Sweet Home Chicago: The Geography of the Blues

Post-trip review and reflections

Brian Tomaszewski


"The blues are the roots; everything else is the fruits."

- Willie Dixon





This webpage reviews a field trip that me and my wife Michelle created and implemented for the American Association of Geographers (AAG) annual meeting in Chicago, IL on March 8, 2006. The trip was designed to explore blues geography and history in Chicago.


Setting up the trip


Planning the trip took several months. We needed to find sites that would be interesting and widely appealing. Although blues music is typically thought of as something to go and experience at night in a smoky bar, we decided to do the trip during the day to avoid numerous potential problems with taking a large group of people out in the city. After some searching, we decided to only visit one site, the location of Chess records studios.


Advertising the Trip


The following was the trip description used to promote the trip in the AAG bulletin:

Sweet Home Chicago: The Geography of the Blues
Wednesday, March 8; 12:00 pm – 4:00 pm

Organizer/Leader: Brian Tomaszewski, Penn State University; Michelle Tomaszewski, Penn State-Altoona
Trip Capacity: 20
Cost/Person: $10 (includes admission fees, no meals included)

This trip will explore the historical roots of blues music in Chicago from its rural origins in the Mississippi delta region, through its transformation into an urban sound in post WW-II Chicago. It will also provide a general overview of how the city of Chicago is acknowledging this cultural gem of the city today. The trip will begin with a 30 minute, brown-bag (feel free to bring lunch with you) audio-visual presentation on the origins of the music, the migrations during the 1940’s and 1950’s that brought the sounds of the south to Chicago, and a brief review of the great practitioners of Chicago blues, both past and present. The trip will then visit Chess Records Studio, the legendary recording studio where the giants of blues music such as Muddy Waters made recordings that defined the Chicago blues sound. Information for further exploration of the blues in Chicago will also be provided. Participants will travel via public transportation to Chess Records Studio, so please bring $4 (must be exact change) to cover the cost of transportation.


According to the AAG, our trip was the only field trip to sell out, and have people on a waiting list to get in. In fact, we had five people join us as “walk ons” for the trip.


For comparison, the following is a link listing all field trips offered during the 2006 AAG meeting: http://www.aag.org/annualmeetings/Chicago2006/sp_events.cfm


The Pre-Field Trip Talk


Before going on the field trip, I gave a brief overview discussion of the blues. This included sound clips, and maps that were used to give a broader perspective and context of blues geography in Chicago.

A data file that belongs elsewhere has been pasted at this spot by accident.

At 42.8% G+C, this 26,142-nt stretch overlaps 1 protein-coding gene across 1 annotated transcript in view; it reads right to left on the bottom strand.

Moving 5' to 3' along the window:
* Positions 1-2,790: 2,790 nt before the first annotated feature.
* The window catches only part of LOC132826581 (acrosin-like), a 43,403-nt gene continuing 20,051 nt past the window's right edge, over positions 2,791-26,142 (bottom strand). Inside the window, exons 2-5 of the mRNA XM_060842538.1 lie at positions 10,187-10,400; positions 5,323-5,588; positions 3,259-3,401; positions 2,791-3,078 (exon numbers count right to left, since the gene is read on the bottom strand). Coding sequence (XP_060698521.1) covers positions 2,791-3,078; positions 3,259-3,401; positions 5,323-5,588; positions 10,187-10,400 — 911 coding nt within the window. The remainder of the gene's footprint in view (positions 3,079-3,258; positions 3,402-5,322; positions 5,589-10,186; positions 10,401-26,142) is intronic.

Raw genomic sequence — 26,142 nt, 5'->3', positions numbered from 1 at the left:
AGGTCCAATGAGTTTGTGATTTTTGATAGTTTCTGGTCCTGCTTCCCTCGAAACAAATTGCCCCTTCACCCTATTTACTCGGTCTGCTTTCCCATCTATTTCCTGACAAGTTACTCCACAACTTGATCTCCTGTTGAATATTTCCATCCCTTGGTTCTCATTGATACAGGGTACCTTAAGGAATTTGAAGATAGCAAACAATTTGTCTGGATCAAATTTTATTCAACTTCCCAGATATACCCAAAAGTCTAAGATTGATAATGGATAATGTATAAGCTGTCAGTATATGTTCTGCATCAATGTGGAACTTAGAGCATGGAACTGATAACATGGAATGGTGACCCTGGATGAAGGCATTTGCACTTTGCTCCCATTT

A PDF of the presentation can be accessed here.



The pre-presentation talk


Chess Records


We then took a city bus down to 2120 Michigan Ave, the location of Chess Records studios during the late 1950’s and 1960’s, known today as the Landmark. This site is run as a non-profit museum/education center through the Willie Dixon Foundation. Their goals are to promote knowledge of blues history and heritage, and to help today’s blues musicians with the complexities and challenges of the music business.


Website: http://www.bluesheaven.com/landmark.htm


The main person who runs the Chess records, Mr. Kevin Mayberry, was very helpful in arranging the trip, and is very knowledgeable about blues music. Mr. Mayberry served as tour guide once the AAG group arrived.


Kevin Mayberry talking during the tour



The famous stair case where all the musicians who recorded at Chess passed through



Trip participants checking out the life-mask collection of blues artists kept at Chess



Artifacts in the Chess museum; Kevin Mayberry talking about the collections


Fernando Jones


As a special treat for our group, Kevin Mayberry was able to have a local blues musician and educator/scholar named Fernando Jones come to Chess and play music, tell stories and answer questions about blues music for the field trip group. This made for a perfect ending to the trip.


Fernando Jones in action!



For more information about Fernando Jones, check out his website:







The trip was a real success. The field trip group was composed of a wide range of people from all over the world, and they all seemed to enjoy the experience. One gentleman from Spain indicated that the trip was a “dream come true” for him. Proper planning and scoping made the trip work well for the four hour time slot it was given. If you are interested in blues music, next time you are in Chicago, I highly recommend you visit Chess records studios.



Brian Tomaszewski (bmt139@psu.edu)

State College, PA

March 2006